This article explains the relationship between theory and practice through an examination of drama activities written for a literature-based reading program. The unit of work demonstrates how drama can enhance children's understanding of dramatic art and at the same time develop skills in the reading and writing of narrative texts.
At a time when some politicians and senior educational policy makers are suggesting that the Arts are a `soft' option it is more important than ever for teachers to articulate the educational reason for the Arts remaining in teaching programs.
The purpose of this article is to examine the relationship between the theory and practice of educational drama in order to clarify its status as a rigorous learning medium in cross-curricular programs -- in this case English, and in particular literary and literacy development (Parsons et al., 1984; Taylor, 1994; Wagner, 1995). An action research project is reported that analyses a drama program in practice. The aim of the drama program is to enhance children's understanding of literary texts and in so doing to give them practice in literacy skills such as skimming and scanning for information (reading) and the writing of narrative texts while at the same time developing skills in the art form of drama. The unit was trialled with early childhood/primary children and their class teachers and with trainee teachers at a university. The action research had three purposes:
* to trial the unit with children in order to verify its suitability as a teaching/ learning experience for enhancing both drama and English skills;
* to help teachers develop their professional skills by observing and participating in actual classroom applications of drama strategies;
* to use the data for discussion with trainee teachers as part of their theoretical studies.
The first-year trainee teachers at the University of Western Sydney, Macarthur were enrolled in a 13-week second semester subject entitled English and the Creative Arts. In this subject students examine some of the theoretical underpinnings of both English and Creative Arts pedagogy separately, and then explore the practical implications within an integrated learning framework. As trainee teachers (quite rightly) frequently question whether activities designed for university workshops `really work' with children, the data collected from the schools were then analysed.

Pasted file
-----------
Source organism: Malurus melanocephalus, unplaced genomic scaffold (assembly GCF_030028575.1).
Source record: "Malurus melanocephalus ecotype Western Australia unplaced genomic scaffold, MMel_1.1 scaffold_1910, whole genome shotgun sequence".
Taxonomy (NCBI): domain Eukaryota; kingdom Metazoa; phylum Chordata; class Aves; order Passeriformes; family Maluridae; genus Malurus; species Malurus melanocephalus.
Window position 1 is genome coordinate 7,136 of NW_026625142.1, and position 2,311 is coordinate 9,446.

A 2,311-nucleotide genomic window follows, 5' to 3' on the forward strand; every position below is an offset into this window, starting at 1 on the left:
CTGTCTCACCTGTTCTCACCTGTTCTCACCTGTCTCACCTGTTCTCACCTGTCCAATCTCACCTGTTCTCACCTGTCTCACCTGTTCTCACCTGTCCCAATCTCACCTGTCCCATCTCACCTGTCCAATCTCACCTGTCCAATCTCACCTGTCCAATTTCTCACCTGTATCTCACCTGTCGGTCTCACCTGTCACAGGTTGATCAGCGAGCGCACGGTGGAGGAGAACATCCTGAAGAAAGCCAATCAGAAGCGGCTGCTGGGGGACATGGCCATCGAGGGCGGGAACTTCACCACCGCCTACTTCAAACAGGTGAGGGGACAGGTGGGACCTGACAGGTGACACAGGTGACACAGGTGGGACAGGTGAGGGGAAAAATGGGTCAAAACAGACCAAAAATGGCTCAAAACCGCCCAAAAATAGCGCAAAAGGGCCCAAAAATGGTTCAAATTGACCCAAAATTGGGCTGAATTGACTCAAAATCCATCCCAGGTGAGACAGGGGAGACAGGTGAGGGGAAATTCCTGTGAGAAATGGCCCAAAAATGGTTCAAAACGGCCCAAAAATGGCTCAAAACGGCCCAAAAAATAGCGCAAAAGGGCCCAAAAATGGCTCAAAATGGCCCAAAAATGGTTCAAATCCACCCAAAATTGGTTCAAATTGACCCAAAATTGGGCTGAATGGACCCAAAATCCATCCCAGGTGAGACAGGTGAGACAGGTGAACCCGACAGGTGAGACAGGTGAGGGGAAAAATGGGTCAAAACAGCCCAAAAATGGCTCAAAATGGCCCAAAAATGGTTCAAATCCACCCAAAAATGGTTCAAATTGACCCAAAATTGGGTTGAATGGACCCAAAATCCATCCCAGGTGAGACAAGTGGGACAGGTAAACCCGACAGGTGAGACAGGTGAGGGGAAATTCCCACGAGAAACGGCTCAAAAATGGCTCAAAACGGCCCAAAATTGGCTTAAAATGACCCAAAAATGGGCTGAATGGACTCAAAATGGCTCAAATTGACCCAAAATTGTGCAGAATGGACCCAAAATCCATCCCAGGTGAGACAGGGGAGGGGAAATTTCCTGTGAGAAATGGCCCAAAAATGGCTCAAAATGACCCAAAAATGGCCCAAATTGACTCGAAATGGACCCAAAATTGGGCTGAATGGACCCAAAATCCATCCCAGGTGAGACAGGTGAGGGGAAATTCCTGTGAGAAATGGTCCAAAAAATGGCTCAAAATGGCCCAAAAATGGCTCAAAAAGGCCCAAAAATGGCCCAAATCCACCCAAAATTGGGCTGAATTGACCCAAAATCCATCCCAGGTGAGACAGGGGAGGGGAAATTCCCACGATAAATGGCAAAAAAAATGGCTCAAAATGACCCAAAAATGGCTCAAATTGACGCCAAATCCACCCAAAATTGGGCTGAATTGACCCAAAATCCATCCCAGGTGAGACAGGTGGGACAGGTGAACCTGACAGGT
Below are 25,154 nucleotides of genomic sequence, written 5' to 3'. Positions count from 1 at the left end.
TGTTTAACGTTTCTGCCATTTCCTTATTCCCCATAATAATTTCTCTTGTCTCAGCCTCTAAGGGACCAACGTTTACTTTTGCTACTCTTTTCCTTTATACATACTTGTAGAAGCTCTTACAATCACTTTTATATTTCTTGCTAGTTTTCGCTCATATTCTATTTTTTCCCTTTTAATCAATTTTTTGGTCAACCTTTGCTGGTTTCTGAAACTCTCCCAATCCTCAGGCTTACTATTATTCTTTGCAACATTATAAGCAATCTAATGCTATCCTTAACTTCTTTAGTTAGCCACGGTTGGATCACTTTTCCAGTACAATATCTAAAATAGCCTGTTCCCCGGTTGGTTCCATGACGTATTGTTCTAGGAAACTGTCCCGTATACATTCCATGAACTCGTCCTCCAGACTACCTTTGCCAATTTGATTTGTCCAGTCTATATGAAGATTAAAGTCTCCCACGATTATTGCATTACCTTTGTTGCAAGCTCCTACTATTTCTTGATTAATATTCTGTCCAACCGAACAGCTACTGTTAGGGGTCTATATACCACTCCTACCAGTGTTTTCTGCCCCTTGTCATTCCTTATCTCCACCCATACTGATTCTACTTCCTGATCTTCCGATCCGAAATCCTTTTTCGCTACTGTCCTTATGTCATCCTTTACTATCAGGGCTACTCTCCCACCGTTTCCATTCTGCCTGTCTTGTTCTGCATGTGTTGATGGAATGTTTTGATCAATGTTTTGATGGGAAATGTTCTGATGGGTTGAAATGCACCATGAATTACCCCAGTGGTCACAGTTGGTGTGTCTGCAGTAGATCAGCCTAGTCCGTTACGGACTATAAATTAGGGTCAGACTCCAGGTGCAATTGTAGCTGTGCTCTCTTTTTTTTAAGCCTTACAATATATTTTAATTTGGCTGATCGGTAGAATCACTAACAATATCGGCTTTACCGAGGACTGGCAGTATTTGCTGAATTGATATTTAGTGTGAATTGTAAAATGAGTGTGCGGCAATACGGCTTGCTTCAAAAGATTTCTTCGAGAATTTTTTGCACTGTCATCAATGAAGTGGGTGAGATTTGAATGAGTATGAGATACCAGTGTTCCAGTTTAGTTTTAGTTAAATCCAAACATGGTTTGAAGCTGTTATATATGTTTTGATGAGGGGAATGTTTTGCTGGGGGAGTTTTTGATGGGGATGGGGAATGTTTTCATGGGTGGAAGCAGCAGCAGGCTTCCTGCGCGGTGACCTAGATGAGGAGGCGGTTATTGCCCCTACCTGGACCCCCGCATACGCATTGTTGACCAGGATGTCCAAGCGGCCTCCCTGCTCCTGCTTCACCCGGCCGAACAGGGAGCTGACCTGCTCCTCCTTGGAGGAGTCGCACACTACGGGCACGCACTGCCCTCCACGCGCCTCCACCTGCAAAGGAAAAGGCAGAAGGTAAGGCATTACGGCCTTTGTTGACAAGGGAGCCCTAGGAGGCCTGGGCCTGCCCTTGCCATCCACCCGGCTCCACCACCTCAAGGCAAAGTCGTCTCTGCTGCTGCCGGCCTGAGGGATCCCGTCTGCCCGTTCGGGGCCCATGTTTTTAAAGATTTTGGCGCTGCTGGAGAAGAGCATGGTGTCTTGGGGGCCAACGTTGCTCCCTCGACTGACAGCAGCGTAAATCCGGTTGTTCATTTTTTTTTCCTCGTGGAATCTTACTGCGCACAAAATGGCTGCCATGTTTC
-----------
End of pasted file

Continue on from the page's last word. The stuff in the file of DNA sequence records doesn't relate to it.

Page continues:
The data came from trials with several early childhood and primary classes in contrasting socio-economic areas of Sydney. The year groups included two Year 2 classes (seven- and eight-year-olds), one Year 3 class (eight- and nine-year-olds) and one Year 5/6 class (eleven- and twelve-year-olds).
This article reports on the project at one of these schools. It was a large, outer western Sydney school in a low socio-economic area and had approximately four classes per grade. The year groups taught were one Year 2 class, one Year 3 class and one Year 5/6 IM (mildly intellectually impaired) class. All teachers were released from classes and observed me as I taught the program with children in one of these classes. The teachers and I then met for four one-hour meetings after school. In these meetings the nexus between the theory that supports the practice of this drama program was analysed through the process of `reflection on action' (Orton, 1994: p. 93).
When trialling the program with children, the method of data collection included children's work samples, anecdotal notes and informal discussion of critical moments recorded at the time and later written up in the researcher's reflective journal. When trialling the program with class teachers, informal talk that occurred during the meetings was also recorded in the researcher's reflective journal and all teachers completed a questionnaire which asked them to rate both the method of professional development and the value of the drama program as a cross-curricular learning medium. …